New York State will hold its primary election for governor, lieutenant governor, attorney general, state senators, state assembly members and various other state positions, on Thursday, September 13.
Below we have created an overview to help you navigate through Thursday’s election summarizing your rights as a voter and how to find your polling station or to use an absentee ballot.
This year’s races for governor, lieutenant governor and attorney general have been particularly contested. Governor Andrew Cuomo faces a challenge from Cynthia Nixon. The incumbent Lieutenant Governor Katy Hochul is defending her seat against Councilmember Jumaane Williams. And four Democratic candidates are on the ballot for attorney general: Rep. Sean Patrick Maloney, Zephyr Teachout, Letitia James and Leecia Eve, as BK Reader outlined in a comprehensive overview.
Where and how to vote
All polling places in New York State will be open from 6:00am to 9:00pm on Thursday, September 13.
New Yorkers can vote only at their designated polling place. Make sure you are at the correct polling site and Election District (E.D.) for your address. If you are unsure about where your designated poll site is, you can call the Voter Phone Bank at 1-866-VOTE-NYC (1-866-868-3692) or e-mail your complete home address, including your borough in the subject line, to vo[email protected].
Note, that only voters registered with a political party can vote in a party primary. If you want to confirm that you are registered with a political party, visit the Board of Elections’ website: voterlookup.elections.ny.gov.
To vote, go to the polling place indicated on your voter registration card. Unless you are a first-time voter who registered by mail and did not provide identification, you do not need an ID. After you sign your name on the listing of registered voters, a poll worker will give you a voter card, ballot and privacy sleeve, and direct you to a privacy booth or ballot marking device to mark your ballot.
What are your rights as a voter?
As a registered voter you have the right to vote on a voting system that is in working condition and that will ensure votes to be accurately cast; the right of secrecy in voting, and the right to cast your vote free from coercion or intimidation by elections officers or any other person.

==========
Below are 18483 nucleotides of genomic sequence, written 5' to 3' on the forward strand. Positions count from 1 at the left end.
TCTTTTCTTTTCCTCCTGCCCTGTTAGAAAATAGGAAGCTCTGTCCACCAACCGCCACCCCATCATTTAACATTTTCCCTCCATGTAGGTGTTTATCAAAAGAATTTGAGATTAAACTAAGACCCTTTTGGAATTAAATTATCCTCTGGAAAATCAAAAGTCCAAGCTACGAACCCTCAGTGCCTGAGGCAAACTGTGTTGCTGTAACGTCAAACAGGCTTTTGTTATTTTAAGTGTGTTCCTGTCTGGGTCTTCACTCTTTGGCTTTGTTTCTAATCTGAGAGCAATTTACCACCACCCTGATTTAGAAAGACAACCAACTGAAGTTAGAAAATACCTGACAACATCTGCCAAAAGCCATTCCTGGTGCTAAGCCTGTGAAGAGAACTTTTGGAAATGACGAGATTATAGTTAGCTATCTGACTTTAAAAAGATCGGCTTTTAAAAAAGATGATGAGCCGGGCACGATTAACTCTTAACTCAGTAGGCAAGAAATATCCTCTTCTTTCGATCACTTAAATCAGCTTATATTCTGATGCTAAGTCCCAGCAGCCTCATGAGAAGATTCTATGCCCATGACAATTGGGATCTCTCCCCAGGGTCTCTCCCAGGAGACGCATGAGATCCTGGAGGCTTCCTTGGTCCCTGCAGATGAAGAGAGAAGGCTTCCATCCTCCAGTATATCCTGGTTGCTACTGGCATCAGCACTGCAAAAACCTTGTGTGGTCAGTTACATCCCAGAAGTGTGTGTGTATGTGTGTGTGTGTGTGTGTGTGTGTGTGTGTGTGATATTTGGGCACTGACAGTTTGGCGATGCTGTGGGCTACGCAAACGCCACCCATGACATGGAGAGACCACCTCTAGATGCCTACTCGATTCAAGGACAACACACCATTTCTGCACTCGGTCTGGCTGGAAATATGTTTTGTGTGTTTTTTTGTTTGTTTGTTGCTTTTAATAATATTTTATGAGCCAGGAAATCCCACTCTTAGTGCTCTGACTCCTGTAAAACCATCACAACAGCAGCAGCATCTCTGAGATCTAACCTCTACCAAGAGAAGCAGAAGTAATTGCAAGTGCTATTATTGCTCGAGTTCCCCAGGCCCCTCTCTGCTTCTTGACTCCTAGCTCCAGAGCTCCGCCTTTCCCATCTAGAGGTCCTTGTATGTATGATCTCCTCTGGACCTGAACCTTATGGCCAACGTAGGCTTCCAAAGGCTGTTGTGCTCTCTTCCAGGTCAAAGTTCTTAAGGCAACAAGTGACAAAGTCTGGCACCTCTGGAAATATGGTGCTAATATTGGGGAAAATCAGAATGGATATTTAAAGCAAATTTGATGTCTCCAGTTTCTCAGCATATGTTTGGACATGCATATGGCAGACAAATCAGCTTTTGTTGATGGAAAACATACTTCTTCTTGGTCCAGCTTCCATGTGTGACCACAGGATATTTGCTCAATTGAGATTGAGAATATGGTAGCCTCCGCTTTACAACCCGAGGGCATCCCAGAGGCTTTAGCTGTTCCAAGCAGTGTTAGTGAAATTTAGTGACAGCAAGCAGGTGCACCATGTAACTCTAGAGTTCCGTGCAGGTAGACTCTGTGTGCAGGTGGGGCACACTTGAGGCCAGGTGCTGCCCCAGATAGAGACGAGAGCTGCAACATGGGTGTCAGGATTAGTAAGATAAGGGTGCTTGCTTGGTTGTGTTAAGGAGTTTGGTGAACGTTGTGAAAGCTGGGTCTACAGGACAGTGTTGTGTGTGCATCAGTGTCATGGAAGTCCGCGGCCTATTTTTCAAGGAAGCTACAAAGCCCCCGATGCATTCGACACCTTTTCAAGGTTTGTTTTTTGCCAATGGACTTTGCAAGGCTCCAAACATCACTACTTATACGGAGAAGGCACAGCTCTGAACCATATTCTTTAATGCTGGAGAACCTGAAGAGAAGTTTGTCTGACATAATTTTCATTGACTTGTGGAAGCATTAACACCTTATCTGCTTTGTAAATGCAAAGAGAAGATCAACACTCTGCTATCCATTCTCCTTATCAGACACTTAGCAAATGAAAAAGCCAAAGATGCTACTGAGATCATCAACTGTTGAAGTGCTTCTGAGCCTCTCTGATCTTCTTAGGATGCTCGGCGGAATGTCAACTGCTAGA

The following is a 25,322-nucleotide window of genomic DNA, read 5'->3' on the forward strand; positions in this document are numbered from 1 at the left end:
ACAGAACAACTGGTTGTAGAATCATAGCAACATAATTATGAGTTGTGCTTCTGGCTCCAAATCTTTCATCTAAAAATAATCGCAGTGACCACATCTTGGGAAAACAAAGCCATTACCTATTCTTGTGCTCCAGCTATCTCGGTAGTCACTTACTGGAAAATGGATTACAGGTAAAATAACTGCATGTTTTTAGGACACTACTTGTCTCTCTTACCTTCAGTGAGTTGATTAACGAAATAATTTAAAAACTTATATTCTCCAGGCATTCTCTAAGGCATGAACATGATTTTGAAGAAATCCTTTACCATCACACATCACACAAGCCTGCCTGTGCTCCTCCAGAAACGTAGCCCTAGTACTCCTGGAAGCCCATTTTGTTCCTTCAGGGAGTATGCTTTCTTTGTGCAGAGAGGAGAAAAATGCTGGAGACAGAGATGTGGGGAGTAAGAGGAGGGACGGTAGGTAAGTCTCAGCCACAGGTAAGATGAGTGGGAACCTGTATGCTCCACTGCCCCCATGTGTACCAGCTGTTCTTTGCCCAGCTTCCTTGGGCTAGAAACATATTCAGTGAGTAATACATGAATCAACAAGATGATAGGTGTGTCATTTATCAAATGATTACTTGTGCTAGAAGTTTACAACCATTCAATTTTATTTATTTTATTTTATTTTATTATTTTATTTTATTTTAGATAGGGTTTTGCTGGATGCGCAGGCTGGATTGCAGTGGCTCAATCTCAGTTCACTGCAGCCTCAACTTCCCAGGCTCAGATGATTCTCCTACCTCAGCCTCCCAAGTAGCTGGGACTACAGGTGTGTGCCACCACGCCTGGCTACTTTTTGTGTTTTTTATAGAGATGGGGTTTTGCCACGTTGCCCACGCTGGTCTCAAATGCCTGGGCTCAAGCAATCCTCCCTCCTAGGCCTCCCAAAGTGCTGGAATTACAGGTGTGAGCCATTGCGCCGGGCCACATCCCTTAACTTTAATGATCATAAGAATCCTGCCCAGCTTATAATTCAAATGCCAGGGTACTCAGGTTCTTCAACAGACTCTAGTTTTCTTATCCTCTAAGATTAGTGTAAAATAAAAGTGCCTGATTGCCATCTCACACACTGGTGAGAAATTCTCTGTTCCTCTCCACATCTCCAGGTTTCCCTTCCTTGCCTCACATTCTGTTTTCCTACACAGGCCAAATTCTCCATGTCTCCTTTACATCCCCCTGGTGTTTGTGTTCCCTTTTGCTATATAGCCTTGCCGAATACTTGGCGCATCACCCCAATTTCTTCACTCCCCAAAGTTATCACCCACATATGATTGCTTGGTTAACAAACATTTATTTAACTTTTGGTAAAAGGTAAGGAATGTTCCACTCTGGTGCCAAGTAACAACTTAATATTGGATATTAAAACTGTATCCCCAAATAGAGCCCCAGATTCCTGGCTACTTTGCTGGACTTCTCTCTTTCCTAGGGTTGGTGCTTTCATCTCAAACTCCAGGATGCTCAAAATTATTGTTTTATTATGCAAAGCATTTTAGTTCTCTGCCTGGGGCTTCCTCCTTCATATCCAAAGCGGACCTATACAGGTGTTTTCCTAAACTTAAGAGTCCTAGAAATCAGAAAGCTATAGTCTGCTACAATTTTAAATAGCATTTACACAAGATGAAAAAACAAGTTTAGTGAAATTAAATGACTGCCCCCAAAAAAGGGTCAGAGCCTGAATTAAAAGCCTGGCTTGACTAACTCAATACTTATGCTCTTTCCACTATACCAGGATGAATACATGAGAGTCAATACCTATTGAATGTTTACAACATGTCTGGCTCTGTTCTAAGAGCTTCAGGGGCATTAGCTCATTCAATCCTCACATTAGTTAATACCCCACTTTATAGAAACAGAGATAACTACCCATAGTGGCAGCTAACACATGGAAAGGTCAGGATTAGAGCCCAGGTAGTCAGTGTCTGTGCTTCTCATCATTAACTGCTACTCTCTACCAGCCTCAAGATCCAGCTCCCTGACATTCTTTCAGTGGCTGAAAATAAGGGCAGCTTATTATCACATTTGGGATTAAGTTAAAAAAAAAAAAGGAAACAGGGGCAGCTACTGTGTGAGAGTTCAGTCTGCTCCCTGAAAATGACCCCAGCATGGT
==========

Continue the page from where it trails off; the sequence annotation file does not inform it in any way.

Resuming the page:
All polling stations need to provide non-discriminatory equal access to the election system for all voters, including the elderly and disabled, as required by federal and state laws. According to the NYC Board of Election, 99 percent of all city polling sites are now wheelchair accessible and barrier-free, however, problems remain at some sites. If your site is inaccessible, call your local Borough office for information and assistance.
New Yorkers have the right to request assistance to vote because of blindness, disability, or inability to read or write. If you need instruction, you can view a sample ballot in your polling place prior to voting, and you may request help on how to mark and/or cast your ballot.
What if your name does not appear at your polling station?
Whenever your name does not appear in the poll ledger, the voter registration or enrollment list, or you do not provide identification when required, you have the right to request an affidavit ballot.
Absentee Voting: What if you cannot make it to the polls on Election Day?
Registered voters who cannot make it to their polling station on Election Day because of occupation, studies, travel, imprisonment, illness, disability and hospitalization may vote by absentee ballot.
Please note: You cannot apply for an absentee ballot on Election Day, but you can deliver a completed ballot in an envelope to your local Borough Office on the day of the election up until 9:00pm. To mail your absentee ballot, it must be postmarked by the day before Election Day — September 12 — and must reach the Board of Elections no later than 7 days after the election to be counted.
Get out and vote, Brooklynites!